Petrolea 16a

“Okay, I have an idea. You don’t have to go to jail if we save the solar system.” Victor hugged Feroza as she scanned the jungle below.

“Well, I’m glad we got that problem dealt with,” Feroza twisted the projection she called “the horn” and Victor thought of as “the joystick.” The mother Dragon executed a lazy dive, tame as a well-trained horse. “Now, what’s for lunch?”

“No, I’m serious,” he said. “And I mean ‘save from Petrolea’ and ‘save for the future.'”

Feroza waggled her head. “If there is a Rocket-seed growing out there, if we can find it, and if I can determine whether it’s slated for launch into space rather than merely the upper atmosphere, then we can launch your communication satellite.”

Victor brushed his fingers across the surface of the mechanoid clasped around his chest. The creature he privately referred to as his “slave mechanoid” was a much-modified former parasite, a giant tick, which had now become a powerful transmitter on legs. Dropped onto a Rocket-seed, the creature should be able to attach itself firmly enough to survive the trip into orbit. There, it would begin transmitting.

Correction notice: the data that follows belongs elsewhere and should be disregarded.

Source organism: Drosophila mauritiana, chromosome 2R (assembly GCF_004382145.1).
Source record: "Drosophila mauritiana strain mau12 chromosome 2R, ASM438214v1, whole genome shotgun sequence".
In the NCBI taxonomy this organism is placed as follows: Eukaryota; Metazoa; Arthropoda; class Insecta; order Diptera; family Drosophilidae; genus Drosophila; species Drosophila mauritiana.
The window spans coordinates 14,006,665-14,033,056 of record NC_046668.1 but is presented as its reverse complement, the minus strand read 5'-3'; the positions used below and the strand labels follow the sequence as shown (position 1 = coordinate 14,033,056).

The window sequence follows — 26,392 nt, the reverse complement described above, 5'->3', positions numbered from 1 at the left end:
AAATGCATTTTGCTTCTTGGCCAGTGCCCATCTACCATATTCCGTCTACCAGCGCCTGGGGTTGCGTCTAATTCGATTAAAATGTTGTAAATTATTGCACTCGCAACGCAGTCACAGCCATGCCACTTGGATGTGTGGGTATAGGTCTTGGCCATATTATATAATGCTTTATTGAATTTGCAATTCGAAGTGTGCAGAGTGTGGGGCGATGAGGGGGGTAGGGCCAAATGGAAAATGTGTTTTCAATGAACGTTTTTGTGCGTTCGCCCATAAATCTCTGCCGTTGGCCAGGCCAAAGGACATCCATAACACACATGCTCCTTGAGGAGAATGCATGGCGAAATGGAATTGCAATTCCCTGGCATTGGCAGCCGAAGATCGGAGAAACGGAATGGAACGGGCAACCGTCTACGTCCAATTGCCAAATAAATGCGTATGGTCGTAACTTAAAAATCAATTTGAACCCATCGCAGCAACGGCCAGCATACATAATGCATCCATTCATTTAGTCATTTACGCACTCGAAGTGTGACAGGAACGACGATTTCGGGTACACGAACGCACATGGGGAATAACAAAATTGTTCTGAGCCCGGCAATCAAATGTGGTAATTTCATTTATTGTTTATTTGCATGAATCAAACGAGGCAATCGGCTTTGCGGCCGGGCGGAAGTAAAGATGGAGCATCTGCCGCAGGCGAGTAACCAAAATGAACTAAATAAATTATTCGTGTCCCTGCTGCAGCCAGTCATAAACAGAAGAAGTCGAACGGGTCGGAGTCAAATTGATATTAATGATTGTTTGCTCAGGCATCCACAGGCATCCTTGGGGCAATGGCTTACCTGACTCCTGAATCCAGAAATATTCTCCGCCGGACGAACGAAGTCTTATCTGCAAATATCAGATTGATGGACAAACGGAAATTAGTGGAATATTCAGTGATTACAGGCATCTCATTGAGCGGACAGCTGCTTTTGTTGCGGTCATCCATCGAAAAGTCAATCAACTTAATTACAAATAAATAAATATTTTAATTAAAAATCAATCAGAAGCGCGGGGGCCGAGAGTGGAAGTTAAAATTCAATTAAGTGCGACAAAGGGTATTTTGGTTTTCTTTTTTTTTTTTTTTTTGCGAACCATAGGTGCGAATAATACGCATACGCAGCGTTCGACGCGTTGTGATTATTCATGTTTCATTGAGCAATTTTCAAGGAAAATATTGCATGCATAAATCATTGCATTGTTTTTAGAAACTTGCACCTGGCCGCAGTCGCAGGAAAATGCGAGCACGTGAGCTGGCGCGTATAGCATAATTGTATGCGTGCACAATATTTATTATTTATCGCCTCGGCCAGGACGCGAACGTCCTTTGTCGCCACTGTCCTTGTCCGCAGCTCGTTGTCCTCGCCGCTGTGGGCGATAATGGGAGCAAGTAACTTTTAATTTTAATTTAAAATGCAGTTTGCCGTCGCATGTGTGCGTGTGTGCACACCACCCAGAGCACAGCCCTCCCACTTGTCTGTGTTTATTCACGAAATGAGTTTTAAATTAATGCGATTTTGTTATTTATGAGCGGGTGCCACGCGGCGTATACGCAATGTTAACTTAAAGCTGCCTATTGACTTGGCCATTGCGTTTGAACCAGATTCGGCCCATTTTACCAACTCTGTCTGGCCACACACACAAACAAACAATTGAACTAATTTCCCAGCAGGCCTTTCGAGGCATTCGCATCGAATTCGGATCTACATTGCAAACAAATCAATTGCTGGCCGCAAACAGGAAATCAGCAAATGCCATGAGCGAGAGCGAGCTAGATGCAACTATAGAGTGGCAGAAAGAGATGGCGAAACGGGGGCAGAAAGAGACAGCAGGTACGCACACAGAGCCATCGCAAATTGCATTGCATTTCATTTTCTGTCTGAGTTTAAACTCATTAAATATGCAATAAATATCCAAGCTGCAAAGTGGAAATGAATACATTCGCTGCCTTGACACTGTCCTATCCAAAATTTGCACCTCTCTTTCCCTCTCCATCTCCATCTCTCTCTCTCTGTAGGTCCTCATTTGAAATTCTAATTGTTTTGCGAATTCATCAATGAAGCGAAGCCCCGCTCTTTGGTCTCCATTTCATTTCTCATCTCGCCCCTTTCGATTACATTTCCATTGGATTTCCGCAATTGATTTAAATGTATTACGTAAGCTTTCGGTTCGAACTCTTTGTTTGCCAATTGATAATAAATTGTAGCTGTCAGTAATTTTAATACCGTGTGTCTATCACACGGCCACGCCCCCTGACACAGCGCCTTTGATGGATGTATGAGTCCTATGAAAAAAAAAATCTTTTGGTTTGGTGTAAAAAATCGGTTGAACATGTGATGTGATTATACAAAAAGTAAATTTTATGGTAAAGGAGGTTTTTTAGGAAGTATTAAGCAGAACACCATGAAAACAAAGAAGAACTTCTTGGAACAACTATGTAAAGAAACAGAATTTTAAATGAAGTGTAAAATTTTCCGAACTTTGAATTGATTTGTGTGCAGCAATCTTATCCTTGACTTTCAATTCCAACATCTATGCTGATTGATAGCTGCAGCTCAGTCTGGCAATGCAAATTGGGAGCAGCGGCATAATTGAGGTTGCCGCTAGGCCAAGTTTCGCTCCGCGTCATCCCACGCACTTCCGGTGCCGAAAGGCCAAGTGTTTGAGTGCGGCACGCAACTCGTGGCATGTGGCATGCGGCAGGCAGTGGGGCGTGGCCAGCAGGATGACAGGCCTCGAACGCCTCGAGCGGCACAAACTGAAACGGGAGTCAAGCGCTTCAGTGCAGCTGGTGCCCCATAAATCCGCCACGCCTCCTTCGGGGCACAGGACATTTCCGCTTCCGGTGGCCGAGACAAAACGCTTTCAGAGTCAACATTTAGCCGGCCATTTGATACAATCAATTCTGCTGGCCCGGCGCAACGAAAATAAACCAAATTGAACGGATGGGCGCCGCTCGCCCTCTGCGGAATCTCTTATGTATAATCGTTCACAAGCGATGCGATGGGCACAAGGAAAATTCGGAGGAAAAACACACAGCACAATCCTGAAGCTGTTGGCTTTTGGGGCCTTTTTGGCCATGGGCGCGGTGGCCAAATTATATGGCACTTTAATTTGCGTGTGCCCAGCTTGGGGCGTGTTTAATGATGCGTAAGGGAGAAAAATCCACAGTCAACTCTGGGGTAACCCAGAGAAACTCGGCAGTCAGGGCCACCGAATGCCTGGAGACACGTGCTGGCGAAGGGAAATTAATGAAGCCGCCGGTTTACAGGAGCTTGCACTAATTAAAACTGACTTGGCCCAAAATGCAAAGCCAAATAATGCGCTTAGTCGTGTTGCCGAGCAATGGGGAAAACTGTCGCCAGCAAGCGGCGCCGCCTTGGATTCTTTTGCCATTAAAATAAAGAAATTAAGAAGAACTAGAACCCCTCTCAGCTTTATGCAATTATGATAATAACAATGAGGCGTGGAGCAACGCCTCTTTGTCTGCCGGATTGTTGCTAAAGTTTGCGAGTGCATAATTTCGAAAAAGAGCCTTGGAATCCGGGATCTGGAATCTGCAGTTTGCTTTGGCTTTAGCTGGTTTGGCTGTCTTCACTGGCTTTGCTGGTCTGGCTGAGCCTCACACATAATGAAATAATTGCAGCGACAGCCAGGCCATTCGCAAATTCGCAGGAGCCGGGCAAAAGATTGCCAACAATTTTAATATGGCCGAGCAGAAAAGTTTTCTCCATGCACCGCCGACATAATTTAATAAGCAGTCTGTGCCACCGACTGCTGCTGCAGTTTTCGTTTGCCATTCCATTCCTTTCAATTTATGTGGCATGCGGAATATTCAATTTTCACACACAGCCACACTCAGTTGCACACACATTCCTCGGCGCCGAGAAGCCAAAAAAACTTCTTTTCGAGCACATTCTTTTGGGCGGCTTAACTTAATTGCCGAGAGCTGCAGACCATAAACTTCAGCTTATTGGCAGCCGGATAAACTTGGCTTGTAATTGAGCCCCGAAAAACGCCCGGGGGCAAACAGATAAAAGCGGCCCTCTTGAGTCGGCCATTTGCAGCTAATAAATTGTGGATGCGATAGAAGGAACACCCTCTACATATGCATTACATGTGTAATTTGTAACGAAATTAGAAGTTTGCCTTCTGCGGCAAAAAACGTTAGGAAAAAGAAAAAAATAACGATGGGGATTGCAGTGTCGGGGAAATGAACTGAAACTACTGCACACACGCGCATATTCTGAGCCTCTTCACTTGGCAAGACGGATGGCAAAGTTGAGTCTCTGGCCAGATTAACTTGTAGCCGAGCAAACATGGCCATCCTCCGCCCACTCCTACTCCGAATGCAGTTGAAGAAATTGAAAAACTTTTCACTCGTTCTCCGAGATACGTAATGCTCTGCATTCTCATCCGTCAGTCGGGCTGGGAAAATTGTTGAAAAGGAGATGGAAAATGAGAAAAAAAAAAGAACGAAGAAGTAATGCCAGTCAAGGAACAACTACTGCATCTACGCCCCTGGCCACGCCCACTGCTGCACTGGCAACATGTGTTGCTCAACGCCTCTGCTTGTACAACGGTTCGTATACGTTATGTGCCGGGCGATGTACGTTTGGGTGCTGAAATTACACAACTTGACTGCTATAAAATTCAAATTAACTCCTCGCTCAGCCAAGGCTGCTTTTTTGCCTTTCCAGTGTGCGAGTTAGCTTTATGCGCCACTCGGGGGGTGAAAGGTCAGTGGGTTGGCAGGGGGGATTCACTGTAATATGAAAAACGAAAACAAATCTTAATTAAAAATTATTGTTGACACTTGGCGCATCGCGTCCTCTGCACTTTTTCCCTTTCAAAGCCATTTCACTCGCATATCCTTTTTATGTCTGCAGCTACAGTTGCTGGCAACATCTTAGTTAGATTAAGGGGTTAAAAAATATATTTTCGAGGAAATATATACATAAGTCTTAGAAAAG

Victor’s reverse-engineered alien commands would wash this moon, convincing its wayward mechanoids that their rightful masters had returned at last.

“Or,” he completed his thought out loud, “if we don’t manage to domesticate Petrolea, we can at least send out a warning of the sporulation we will have triggered.”

“We will domesticate Petrolea,” Feroza said. “In fact, we are already doing so. Look!”

Victor followed her pointing finger. So did Mr. Biggles. The little Dragon zipped up behind them like a jet-powered seal and playfully tried to bite Feroza’s hand off.

“They really don’t like arms,” Victor said. “We’ll have to add more spoofing.”

“Never mind that. We’re passing the aerie where we stayed. Do you see it?”

The formerly pointed tip of the Berg where the mother Dragon had built her nest was nearly unrecognizable, buried inside a segmented globe like a skewered tangerine. Lights dotted the equator of the metal balloon, and a steady stream of mechanoids flew in and out from the window where the stem would be.

“Is it…” Victor squinted. “Is it spinning?”

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